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Senate OKs flood insurance bill, now awaits president's signature

Floodwaters swamp houses and businesses along Fire Island

Floodwaters swamp houses and businesses along Fire Island Avenue in Babylon Village due to superstorm Sandy on Oct. 30, 2012. Credit: Jessica Rotkiewicz

The U.S. Senate gave final approval Thursday to a sweeping bill designed to unravel much of a 2012 flood insurance reform law that led to soaring premiums and plunging real estate values on Long Island and other costal regions.

The measure, approved earlier by the House, eased through the Senate with a vote of 77 to 22, including support from 20 Republicans. The bill now heads to President Barack Obama, who is expected to sign it.

"Homeowners throughout the New York area can let out one big sigh of relief," Sen. Charles Schumer (D-N.Y.) said in an interview after the vote.

The legislation would unravel key parts of a once-popular effort to save the National Flood Insurance Program from insolvency. The law, which took effect three months before superstorm Sandy, ended many of the subsidized premiums that have helped make costal homes affordable but have left the government-run insurer $24 billion in debt.

Those reforms, however, hit a backlash after Sandy. The premium increases hit as flooded homeowners struggled to rebuild. Congress, in turn, backpedaled.

Real estate lobbyists have cheered efforts to end the reforms, saying rising premiums were too much for property owners. But environmentalists and deficit hawks contend the move only prolongs reckoning with a program that they say increases national debt and encourages development in flood zones.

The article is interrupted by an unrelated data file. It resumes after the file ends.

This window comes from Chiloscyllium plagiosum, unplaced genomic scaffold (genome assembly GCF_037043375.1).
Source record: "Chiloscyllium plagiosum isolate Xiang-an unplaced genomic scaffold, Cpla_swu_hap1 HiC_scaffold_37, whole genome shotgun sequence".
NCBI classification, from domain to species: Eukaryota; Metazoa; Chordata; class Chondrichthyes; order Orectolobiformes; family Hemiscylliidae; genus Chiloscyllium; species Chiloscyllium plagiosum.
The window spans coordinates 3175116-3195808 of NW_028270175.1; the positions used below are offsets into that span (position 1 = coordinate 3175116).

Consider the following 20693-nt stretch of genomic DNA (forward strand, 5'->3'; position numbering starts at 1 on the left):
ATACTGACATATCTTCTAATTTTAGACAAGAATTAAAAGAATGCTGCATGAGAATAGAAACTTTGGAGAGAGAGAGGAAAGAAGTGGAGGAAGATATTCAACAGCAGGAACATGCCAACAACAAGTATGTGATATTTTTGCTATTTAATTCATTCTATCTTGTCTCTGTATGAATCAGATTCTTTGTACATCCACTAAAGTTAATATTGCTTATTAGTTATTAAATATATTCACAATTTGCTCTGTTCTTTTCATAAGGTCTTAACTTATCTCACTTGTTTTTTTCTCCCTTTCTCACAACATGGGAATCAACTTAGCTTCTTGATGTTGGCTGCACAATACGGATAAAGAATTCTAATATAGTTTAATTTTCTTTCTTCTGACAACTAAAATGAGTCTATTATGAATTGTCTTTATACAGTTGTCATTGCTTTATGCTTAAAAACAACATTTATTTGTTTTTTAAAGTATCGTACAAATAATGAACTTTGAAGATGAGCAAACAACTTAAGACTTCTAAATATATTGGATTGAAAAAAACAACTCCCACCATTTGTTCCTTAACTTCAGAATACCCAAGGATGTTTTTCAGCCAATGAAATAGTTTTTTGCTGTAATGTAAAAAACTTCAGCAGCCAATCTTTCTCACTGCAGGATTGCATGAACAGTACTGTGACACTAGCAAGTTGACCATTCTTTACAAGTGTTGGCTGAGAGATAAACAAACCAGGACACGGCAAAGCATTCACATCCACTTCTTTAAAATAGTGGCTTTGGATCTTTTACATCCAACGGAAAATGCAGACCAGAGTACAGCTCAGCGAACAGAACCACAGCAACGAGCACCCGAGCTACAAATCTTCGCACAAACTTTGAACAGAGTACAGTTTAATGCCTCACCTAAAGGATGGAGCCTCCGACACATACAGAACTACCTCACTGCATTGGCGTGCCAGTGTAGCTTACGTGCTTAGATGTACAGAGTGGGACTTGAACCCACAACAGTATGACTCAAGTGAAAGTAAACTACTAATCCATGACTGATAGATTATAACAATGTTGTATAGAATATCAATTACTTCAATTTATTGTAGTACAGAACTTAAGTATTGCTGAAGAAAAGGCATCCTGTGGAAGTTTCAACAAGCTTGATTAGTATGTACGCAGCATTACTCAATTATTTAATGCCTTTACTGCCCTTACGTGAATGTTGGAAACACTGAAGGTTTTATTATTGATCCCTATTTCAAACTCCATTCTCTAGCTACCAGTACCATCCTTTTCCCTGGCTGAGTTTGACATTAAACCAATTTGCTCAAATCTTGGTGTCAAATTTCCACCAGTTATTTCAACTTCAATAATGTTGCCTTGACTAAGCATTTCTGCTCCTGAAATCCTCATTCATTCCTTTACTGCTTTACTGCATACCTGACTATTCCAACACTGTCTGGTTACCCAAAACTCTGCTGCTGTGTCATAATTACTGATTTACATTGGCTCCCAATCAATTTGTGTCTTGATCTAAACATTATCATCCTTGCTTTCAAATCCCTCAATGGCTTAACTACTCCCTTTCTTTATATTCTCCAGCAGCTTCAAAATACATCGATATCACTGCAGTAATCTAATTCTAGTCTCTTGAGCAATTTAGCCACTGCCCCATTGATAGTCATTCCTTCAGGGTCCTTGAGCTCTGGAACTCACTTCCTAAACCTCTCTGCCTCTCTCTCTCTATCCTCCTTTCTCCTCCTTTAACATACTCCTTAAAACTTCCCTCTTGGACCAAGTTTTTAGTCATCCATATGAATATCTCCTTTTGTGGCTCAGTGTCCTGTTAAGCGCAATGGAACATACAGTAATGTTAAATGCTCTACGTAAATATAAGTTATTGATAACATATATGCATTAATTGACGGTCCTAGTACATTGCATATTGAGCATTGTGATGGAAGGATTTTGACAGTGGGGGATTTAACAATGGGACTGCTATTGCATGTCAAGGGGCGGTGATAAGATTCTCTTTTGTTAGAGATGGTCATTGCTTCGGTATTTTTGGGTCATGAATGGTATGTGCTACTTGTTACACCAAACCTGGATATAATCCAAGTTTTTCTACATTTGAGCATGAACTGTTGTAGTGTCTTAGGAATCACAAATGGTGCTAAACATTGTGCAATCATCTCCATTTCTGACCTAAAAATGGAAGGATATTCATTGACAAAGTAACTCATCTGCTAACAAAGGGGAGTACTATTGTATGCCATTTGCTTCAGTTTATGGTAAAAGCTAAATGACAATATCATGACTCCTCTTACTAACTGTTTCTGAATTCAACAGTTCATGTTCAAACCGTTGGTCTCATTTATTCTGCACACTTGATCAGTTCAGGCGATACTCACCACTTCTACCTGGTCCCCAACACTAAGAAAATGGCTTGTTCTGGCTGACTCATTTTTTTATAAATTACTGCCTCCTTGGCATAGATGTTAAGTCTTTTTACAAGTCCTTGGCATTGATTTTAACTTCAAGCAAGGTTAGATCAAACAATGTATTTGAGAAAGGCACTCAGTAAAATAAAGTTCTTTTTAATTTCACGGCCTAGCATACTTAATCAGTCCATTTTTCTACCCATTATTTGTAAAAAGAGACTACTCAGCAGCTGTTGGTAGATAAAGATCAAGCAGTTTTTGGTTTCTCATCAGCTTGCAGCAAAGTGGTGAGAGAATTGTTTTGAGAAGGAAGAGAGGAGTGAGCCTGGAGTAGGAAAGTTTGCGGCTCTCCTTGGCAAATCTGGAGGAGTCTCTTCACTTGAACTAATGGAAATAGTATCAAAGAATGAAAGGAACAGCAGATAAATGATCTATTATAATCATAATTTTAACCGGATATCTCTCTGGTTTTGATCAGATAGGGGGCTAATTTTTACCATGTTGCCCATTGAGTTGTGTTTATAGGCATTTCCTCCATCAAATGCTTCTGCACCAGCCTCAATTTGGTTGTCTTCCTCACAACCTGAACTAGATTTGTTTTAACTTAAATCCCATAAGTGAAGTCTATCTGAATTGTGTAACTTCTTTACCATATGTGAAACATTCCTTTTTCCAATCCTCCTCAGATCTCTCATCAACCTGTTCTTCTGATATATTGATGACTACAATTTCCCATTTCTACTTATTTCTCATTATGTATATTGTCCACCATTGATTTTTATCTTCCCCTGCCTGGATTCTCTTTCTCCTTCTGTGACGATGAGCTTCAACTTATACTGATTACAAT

"Lawmakers have undone desperately needed reforms," said Steve Ellis, of Taxpayers for Common Sense.

Private insurers don't provide flood coverage, saying it is too risky. So the government offers it. But roughly 20 percent of the 5.5 million policies nationwide are subsidized, which has left the program in debt.

Thursday's bill ends plans to end those subsidies. On Long Island, where roughly one-third of flood policies are subsidized, the measure's biggest impact could be allowing homeowners to resume the practice of passing those discounts to buyers when houses are sold. The reforms ended that grandfathering system, which has hurt local home values.

To offset the cost of continuing those subsidies, the bill calls for charging policyholders an annual surcharge -- a move that helped the measure draw Republican support.

Sen. Kirsten Gillibrand urged the president to sign the bill quickly as a way to help families recovering from Sandy. "Allowing an insurance rate increase would be kicking families while they are down," she said.

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